One of the few graces of getting oldâ€“and God knows there are few gracesâ€“is that if youâ€™ve worked hard and kept your nose to the grindstone, something happens: The body gets old but the creative mechanism is refreshed, smoothed and oiled and honed. That is the grace. That is the splendid grace. And I think that is whatâ€™s happening to me.
Sendakâ€™s books were not just for childrenâ€“he wanted to open the door to imagination that he believed most of us closed too soon. In an interview with the New York Times in 1987, Sendak said,
Weâ€™ve educated children to think that spontaneity is inappropriate. Children are willing to expose themselves to experiences. We arenâ€™t. Grownups always say they protect their children, but theyâ€™re really protecting themselves. Besides, you canâ€™t protect children. They know everything.
It was that belief that made his books work so well. Sendak told the story we knew was true, because weâ€™d all lived it in our ownÂ childhood lives.
Itâ€™s difficult, even painful, to imagine a world in which Maurice Sendak is not creating some new vision of our collective and individual interior child life for us to devour.
Sendak left no survivorsâ€“just his phenomenal work which brought us so close to our most vivid imaginings. To quote the wild things when Max is leaving them to head back home, â€śPlease donâ€™t go. Weâ€™ll eat you up. We love you so.â€ť
When you enter the Rosenbach Museum on quiet, brick-paved Delancey Street off Rittenhouse Square in Philadelphia, you are lured immediately to the Sendak section. In his early 40s, Sendak contacted the museum and bequeathed all his papers to them. The museum has over 10,000 pieces of various Sendak papers, books, memorabilia, sketches, photographs, ephemera. Itâ€™s absolutely breath-taking. Last year the museum inherited an entire section of wall that Sendak had illustrated for the children of friends in New York. The wall was cut out and shipped to the Rosenbach for permanent exhibition.
The Rosenbachâ€™s relationship with Sendak was nearly as long as his relationship with Glynn. A year after Glynnâ€™s death, the Rosenbach presented a year-long retrospective of Sendakâ€™s work, â€śThereâ€™s a Mystery There: Sendak on Sendak.â€ť Nearly 150 pieces taken from the museumâ€™s collection of â€śSendakiana,â€ť which is the largest in the world, has become a traveling exhibit with â€śoriginal artwork, rare sketches, never-before-seen working materials and exclusive interview footage.â€ť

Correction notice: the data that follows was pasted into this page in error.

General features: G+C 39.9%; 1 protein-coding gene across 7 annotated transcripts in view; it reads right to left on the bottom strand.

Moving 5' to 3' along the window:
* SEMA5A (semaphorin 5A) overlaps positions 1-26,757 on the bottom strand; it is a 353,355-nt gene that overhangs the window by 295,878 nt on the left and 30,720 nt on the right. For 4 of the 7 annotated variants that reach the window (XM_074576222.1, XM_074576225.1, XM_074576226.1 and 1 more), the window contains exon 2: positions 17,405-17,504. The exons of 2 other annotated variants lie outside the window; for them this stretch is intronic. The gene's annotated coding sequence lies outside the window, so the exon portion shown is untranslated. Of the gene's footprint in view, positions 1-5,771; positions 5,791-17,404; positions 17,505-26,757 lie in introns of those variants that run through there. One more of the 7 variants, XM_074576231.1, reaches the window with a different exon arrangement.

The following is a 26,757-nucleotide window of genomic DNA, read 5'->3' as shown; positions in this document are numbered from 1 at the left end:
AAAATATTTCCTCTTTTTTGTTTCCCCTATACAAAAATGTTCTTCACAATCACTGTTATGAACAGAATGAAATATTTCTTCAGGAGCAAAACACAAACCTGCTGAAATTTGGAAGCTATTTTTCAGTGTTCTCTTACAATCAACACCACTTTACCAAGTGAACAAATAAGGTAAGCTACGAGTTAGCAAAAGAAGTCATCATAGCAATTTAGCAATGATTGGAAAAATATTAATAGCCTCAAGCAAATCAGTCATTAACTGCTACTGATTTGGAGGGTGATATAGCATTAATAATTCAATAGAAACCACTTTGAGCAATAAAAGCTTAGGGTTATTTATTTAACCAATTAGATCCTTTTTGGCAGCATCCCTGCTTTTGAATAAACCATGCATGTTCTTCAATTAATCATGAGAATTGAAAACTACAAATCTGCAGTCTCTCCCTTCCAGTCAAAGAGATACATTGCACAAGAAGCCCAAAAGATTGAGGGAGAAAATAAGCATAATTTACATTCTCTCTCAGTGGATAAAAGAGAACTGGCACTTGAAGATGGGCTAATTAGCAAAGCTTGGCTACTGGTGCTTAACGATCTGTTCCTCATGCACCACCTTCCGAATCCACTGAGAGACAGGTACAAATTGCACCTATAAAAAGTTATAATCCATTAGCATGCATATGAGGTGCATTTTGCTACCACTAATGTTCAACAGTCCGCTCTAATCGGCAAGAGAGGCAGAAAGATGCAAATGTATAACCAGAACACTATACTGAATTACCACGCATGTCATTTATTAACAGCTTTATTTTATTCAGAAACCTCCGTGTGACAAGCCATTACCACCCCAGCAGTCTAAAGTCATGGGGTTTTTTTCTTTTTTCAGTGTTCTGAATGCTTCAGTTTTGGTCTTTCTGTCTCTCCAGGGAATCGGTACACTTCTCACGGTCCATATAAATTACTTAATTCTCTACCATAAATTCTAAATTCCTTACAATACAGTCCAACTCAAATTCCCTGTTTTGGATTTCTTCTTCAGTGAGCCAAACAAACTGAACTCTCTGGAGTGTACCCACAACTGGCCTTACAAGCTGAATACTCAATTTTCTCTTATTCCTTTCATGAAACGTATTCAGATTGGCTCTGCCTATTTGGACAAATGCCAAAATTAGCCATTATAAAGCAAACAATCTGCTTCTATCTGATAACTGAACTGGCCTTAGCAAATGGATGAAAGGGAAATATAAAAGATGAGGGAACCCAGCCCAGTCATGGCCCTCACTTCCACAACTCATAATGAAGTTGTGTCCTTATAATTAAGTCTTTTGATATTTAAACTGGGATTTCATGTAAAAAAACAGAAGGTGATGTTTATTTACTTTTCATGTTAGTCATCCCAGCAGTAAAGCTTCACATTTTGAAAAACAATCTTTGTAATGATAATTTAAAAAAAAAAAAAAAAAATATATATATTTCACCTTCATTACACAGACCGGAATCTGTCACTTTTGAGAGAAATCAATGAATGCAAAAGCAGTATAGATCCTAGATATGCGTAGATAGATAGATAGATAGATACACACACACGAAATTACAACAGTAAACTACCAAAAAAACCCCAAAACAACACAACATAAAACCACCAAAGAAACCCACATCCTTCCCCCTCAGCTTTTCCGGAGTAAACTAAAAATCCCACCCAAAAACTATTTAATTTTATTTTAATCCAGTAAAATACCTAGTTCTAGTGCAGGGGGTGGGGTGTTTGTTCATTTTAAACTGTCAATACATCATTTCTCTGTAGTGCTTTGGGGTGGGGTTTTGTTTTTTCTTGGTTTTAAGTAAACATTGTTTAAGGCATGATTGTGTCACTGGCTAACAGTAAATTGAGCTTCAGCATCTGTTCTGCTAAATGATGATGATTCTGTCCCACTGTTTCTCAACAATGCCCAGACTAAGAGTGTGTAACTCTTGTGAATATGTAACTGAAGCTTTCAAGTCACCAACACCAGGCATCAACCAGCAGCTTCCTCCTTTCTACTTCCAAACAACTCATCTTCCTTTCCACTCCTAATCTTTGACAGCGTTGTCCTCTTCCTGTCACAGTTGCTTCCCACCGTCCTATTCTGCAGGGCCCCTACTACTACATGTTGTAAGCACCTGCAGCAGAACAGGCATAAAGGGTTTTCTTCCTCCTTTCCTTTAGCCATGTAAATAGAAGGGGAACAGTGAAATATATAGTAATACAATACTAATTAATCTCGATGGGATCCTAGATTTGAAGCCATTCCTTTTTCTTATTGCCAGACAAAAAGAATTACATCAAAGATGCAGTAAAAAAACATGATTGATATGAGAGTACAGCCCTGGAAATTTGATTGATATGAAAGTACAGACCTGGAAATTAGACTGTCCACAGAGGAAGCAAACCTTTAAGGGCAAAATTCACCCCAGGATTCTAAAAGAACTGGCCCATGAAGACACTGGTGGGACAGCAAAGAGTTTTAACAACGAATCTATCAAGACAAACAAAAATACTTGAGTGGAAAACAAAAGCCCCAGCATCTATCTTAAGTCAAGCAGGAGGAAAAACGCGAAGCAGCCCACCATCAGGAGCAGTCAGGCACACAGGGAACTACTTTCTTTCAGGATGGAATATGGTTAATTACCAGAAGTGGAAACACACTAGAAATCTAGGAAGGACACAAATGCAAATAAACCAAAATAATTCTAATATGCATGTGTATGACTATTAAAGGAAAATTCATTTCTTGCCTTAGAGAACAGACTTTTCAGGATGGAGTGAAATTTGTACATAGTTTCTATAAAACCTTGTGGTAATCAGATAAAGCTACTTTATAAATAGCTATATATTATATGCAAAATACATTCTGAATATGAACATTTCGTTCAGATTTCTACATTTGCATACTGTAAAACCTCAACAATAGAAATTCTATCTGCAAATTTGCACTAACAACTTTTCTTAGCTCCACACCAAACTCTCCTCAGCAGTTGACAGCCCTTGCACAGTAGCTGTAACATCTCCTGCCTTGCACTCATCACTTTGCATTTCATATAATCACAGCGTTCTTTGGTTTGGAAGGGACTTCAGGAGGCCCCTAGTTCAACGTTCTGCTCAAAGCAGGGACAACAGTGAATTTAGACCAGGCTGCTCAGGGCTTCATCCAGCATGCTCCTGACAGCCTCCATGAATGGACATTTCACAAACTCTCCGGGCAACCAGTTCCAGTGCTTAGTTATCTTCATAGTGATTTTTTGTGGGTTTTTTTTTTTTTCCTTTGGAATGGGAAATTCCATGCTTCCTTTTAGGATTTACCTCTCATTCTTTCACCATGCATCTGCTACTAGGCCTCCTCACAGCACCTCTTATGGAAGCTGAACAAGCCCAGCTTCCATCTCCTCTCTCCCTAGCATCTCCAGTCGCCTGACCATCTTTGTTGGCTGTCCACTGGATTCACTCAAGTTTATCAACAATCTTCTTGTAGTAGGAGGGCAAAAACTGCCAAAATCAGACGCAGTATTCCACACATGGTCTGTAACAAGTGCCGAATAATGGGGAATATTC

Whatâ€™s so compelling about the Rosenbach collection of Sendak is the coziness factor. Sendak was an intensely private man for much of his life and the interviews done at and by the Rosenbach with Sendak provide entre into Sendak the man, Sendak the artist, Sendak the lover of Glynn, children, dogs, his family, art, music. Itâ€™s a moving and almost overwhelming testament to the lifeâ€™s work of the artist and the man. Some of the most amazing things at the Rosenbach are the original color artwork from Where the Wild Things Are, In the Night Kitchen, The Nutshell Library, Outside Over There and Brundibar. There are detailedÂ sketches for unpublished editions of stories including Tolkienâ€™s The HobbitÂ and Henry Jamesâ€™ The Turn of the Screw. There are also these incredible stories told by Sendak on topics like Alice in Wonderland, his struggle to illustrate his favorite novels, hilarious stories about growing up and living in Brooklyn and then a poignant explanation of the way his work helps him exorcise childhood traumas.
Any devotee of Sendak or books must stop at the Rosenbach when visiting Philadelphia. You can check out a lot of the Sendakiana at the Rosenbach website.
Also, an extraordinarily moving interview on NPRâ€™s â€śFresh Airâ€ť with Terry Gross (the show originates in Philadelphia) can be heard here.
Photo by John Dugdale